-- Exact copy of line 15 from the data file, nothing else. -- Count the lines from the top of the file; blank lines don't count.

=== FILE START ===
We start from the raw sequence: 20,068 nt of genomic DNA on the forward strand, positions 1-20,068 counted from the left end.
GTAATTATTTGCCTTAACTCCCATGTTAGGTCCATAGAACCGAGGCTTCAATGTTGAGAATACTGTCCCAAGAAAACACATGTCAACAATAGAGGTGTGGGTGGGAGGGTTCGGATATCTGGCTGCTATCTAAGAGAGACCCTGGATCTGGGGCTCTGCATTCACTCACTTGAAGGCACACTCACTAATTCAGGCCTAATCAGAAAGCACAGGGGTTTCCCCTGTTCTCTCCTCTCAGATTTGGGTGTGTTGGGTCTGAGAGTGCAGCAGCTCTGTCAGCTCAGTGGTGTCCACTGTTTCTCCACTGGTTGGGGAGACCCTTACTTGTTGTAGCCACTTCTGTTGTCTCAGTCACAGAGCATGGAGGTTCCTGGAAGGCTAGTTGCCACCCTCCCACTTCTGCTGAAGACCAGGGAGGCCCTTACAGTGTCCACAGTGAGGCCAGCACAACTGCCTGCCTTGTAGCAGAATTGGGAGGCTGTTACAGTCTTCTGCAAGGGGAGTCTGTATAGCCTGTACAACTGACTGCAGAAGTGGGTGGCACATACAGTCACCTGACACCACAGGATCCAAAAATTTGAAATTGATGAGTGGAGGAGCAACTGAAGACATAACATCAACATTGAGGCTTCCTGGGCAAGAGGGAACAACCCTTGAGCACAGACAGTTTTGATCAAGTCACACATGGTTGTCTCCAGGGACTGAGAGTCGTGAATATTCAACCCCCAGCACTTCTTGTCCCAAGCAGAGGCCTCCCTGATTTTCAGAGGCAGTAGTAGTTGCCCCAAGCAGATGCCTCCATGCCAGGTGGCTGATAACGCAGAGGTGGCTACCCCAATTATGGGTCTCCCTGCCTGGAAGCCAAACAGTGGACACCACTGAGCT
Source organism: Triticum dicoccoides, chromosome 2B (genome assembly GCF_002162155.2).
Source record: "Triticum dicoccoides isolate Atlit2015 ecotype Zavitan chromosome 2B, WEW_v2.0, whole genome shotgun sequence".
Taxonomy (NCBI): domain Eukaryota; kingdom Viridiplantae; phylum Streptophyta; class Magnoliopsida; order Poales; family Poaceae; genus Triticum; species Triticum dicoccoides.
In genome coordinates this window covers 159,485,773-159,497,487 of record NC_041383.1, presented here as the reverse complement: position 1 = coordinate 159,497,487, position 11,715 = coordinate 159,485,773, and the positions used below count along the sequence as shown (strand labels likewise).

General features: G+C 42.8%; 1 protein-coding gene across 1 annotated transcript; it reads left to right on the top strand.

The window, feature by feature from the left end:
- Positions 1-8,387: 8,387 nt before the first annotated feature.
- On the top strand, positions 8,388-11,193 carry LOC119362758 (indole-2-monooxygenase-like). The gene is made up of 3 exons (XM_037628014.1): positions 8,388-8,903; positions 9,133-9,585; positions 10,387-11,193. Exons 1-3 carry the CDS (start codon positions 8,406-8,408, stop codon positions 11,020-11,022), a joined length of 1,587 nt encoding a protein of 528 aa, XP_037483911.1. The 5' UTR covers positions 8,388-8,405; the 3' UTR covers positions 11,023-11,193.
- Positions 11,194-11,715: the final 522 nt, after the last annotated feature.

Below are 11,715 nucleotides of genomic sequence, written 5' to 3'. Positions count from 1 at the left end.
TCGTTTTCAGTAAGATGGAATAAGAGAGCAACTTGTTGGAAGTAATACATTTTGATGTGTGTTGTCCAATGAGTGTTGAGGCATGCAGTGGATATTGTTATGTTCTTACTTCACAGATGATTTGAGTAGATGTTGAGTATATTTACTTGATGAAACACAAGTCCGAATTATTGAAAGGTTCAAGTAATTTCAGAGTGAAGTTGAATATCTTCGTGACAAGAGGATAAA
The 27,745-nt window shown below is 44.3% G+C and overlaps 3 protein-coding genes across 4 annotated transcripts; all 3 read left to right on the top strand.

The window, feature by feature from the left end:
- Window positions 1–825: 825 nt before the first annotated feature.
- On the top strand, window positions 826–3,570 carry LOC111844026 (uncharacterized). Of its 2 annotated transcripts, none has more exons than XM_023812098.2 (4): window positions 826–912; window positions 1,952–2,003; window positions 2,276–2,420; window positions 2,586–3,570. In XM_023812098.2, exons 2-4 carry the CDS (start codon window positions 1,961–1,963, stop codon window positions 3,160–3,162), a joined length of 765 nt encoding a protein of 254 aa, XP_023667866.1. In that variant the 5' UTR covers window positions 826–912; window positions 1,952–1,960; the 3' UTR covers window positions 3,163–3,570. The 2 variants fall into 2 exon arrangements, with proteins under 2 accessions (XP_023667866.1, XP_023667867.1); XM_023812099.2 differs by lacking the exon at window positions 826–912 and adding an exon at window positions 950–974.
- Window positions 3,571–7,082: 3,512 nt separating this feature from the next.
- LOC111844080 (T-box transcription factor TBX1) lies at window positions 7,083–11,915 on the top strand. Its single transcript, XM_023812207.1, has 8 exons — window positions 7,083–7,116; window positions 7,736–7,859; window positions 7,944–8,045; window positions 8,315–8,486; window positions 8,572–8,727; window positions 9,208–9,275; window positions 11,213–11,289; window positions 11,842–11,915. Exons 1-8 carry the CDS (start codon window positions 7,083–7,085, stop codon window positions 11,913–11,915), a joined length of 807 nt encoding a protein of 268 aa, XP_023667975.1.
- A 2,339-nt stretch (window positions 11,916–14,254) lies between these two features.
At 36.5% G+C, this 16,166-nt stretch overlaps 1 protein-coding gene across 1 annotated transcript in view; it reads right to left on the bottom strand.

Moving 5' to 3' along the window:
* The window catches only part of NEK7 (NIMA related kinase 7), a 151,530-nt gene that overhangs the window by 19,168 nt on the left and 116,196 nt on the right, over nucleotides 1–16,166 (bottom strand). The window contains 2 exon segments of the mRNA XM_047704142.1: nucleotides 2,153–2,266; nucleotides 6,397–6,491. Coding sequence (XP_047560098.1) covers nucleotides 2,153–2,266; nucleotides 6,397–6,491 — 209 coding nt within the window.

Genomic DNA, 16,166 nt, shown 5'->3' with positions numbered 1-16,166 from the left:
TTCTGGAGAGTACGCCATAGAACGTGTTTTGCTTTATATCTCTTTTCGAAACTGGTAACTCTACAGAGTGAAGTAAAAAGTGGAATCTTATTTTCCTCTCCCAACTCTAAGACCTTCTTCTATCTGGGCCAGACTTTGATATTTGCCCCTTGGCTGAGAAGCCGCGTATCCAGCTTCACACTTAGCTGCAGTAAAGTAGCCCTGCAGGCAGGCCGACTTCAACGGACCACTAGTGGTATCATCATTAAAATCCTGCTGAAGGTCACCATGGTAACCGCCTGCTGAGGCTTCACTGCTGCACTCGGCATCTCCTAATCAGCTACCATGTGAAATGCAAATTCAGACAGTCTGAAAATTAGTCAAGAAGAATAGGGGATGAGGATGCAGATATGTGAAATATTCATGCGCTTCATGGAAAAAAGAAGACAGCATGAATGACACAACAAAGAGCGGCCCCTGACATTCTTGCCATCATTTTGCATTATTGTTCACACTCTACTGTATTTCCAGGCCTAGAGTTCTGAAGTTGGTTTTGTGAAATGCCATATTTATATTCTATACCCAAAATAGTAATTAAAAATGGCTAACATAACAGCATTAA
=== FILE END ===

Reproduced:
The window, feature by feature from the left end: